Adirondack League Club Early History
Transcribed in 2009 by Town of Webb Historian Peg Masters
1886 – Utica Weekly Herald, “Rod and Gun,” November 9, 1886, p.12
“Black bears are unusually numerous in the Adirondack region this fall. Charles A Nicholson of Utica, W.S. Wicks of Trenton and Howard Brown of Brookline, Mass. are about to erect a handsome and commodious log camp at Big Rock Bay, Jock’s Lake. A.D. Barber, Jr., of this city has erected the frame for his new hotel on Jock’s Lake in the North Woods. The building will be 40X60 feet in size. Mr. Barber and his guests have killed 27 deer and near the lake this fall…”
“…There are 500 membership shares in the Adirondack League of which all but about sixty are taken. Many of the members hold more than one share each, so that there are only 200 members. Each membership entitles the holder to one five-hundreth interest in all the club’s real estate and property, the right to hunt and fish upon the entire preserve, the use of the clubhouse and facilities in addition a grant in fee of a five acre plot, with 200 feet of waterfront for a private camp or cottage. Many of these cottages have already been built on Honnedaga or Moose lakes where the private holdings have mostly been taken. The shares, originally $1,000 each are now sold for $1,200 each.”
Interesting times. The handsome and commodious log camp referred to in this article, I believe to be the future “Rabbitwild” which had been built on or near the site referred to at Jock’s Lake.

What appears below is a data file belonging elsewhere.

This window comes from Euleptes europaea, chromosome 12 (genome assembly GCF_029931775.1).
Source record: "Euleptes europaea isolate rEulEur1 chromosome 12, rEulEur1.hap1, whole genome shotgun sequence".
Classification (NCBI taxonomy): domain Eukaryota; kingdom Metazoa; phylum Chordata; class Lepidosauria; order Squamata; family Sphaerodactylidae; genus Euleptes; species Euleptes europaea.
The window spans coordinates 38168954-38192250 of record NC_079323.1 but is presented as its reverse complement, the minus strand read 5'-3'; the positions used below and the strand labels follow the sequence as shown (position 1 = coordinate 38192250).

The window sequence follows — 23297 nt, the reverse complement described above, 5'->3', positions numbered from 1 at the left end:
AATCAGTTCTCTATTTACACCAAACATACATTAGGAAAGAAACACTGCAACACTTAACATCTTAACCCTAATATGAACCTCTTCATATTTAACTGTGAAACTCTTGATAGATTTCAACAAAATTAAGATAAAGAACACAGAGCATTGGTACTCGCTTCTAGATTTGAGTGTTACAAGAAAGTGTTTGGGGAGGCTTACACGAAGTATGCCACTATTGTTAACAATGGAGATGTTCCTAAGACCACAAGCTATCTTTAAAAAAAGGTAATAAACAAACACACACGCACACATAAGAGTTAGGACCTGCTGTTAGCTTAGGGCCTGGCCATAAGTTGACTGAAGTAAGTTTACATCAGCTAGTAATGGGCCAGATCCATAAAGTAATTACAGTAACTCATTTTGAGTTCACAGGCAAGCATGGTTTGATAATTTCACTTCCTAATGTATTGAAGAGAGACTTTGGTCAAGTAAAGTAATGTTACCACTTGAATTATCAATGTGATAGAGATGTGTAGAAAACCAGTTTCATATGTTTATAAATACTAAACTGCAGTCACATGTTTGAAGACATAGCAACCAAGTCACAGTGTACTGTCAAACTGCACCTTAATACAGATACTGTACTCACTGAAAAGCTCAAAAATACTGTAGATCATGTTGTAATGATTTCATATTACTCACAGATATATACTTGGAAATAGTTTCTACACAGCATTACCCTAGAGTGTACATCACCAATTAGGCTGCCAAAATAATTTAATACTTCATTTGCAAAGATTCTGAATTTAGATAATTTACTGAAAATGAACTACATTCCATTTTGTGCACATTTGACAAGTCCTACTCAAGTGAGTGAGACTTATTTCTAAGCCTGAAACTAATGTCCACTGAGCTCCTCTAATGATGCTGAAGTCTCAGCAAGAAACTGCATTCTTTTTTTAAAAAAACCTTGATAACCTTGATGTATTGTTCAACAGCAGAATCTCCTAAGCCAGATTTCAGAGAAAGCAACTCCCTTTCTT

Howard Brown who is mentioned in the artcle is a family relative, a Harvard graduate and a Unitarian Minister at the first Unitarian Church in the United States, Kings Chapel, in Boston, Massachusetts.
Wicks did design and build the camp which was lost to fire at some point in time.
The drawings above are originals by Wicks and copied from the book “Rabbitwild – A Shelter in the Wildreness built by Fred and Hartley Langdon from their Father’s Plans, Uncle Jock Helping. ___”, which was written for his daughter Ruth 10 years later.
Uncle Jock is described in the book as a local Adirondack rough, tough logger type helper/builder, with a poetic edge.
The Wicks project, Adirondack League Clubhouse had been completed 7 years later. I believe Wicks was responsible for many of the cabins, lodges and cottages during this era, both documented and undocumented.
I don’t know what happened to the property Wicks owned at the Adirondack League Club. Once I realized he had actually built Rabbitwild and was given credit for the original Adirondack League Clubhouse, I have been thinking about this and what happened. Was it given up prior to his death while he was living in Rubble Manor in Barneveld, or after?
He seemed to love it so, I don’t know.
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